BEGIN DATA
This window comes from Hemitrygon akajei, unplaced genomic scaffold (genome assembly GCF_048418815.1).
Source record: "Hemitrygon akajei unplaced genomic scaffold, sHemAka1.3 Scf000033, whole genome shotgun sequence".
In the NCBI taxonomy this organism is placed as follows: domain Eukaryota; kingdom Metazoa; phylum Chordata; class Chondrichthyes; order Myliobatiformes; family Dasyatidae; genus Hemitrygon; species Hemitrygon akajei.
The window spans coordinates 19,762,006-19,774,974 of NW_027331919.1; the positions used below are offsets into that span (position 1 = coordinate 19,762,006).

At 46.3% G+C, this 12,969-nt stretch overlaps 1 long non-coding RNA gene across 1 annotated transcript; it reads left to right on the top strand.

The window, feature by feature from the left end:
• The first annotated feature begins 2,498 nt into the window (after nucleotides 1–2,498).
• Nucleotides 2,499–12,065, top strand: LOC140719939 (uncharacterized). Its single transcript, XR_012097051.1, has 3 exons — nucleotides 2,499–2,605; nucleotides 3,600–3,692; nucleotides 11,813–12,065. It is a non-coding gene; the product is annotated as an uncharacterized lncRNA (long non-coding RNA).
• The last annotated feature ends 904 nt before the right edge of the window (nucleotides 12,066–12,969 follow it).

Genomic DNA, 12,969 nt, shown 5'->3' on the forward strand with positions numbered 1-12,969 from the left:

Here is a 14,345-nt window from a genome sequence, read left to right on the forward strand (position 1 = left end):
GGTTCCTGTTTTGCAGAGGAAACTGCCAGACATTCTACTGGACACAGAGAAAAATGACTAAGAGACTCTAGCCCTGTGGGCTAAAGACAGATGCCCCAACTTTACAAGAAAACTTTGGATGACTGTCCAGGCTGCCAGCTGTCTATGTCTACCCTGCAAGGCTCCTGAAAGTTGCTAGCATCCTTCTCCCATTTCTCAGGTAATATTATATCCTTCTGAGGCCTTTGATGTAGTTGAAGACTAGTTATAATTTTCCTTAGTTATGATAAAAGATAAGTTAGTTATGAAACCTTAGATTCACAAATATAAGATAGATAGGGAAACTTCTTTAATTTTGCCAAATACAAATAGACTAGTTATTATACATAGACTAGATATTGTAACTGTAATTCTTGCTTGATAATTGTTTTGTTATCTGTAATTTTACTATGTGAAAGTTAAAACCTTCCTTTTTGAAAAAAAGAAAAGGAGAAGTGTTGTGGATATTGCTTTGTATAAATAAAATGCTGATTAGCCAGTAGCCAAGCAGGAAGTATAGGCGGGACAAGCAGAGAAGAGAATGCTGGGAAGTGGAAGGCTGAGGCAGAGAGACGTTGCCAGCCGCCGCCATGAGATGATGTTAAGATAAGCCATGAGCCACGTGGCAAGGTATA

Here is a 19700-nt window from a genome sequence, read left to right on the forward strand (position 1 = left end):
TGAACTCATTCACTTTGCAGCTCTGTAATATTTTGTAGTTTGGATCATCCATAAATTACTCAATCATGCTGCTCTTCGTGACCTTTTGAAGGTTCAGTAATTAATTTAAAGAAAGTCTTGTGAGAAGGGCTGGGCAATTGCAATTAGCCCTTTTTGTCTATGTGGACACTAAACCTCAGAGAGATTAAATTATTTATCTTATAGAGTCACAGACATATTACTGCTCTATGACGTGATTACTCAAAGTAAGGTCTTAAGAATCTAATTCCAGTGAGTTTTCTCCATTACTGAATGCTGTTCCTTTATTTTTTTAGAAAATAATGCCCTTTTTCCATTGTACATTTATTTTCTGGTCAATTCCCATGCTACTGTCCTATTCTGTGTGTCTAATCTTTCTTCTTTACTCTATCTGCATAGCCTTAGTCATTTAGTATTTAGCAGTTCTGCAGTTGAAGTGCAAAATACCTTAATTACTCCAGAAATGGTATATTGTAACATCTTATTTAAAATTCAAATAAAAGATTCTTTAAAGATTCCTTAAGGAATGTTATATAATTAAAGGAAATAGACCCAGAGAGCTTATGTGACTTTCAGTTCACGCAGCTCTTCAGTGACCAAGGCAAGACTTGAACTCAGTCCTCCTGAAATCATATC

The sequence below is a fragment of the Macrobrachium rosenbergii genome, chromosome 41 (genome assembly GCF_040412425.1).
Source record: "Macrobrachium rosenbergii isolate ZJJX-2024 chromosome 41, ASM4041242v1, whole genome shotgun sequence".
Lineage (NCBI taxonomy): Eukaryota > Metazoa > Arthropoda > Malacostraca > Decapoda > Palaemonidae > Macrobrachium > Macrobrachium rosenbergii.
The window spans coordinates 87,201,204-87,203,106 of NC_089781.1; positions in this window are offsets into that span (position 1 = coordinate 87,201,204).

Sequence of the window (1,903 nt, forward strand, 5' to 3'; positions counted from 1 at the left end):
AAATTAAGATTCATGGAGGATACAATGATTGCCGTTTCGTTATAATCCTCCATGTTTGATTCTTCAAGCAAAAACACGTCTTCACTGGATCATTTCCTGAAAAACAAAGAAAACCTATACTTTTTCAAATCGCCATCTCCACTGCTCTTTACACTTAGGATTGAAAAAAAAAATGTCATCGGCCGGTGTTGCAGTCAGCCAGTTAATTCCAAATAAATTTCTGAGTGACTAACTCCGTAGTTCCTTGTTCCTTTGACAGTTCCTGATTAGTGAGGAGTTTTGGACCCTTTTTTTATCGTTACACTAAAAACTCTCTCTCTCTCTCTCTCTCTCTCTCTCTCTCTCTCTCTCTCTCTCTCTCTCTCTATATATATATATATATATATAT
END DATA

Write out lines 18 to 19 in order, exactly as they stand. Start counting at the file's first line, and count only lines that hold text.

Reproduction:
The window spans coordinates 87,201,204-87,203,106 of NC_089781.1; positions in this window are offsets into that span (position 1 = coordinate 87,201,204).

Sequence of the window (1,903 nt, forward strand, 5' to 3'; positions counted from 1 at the left end):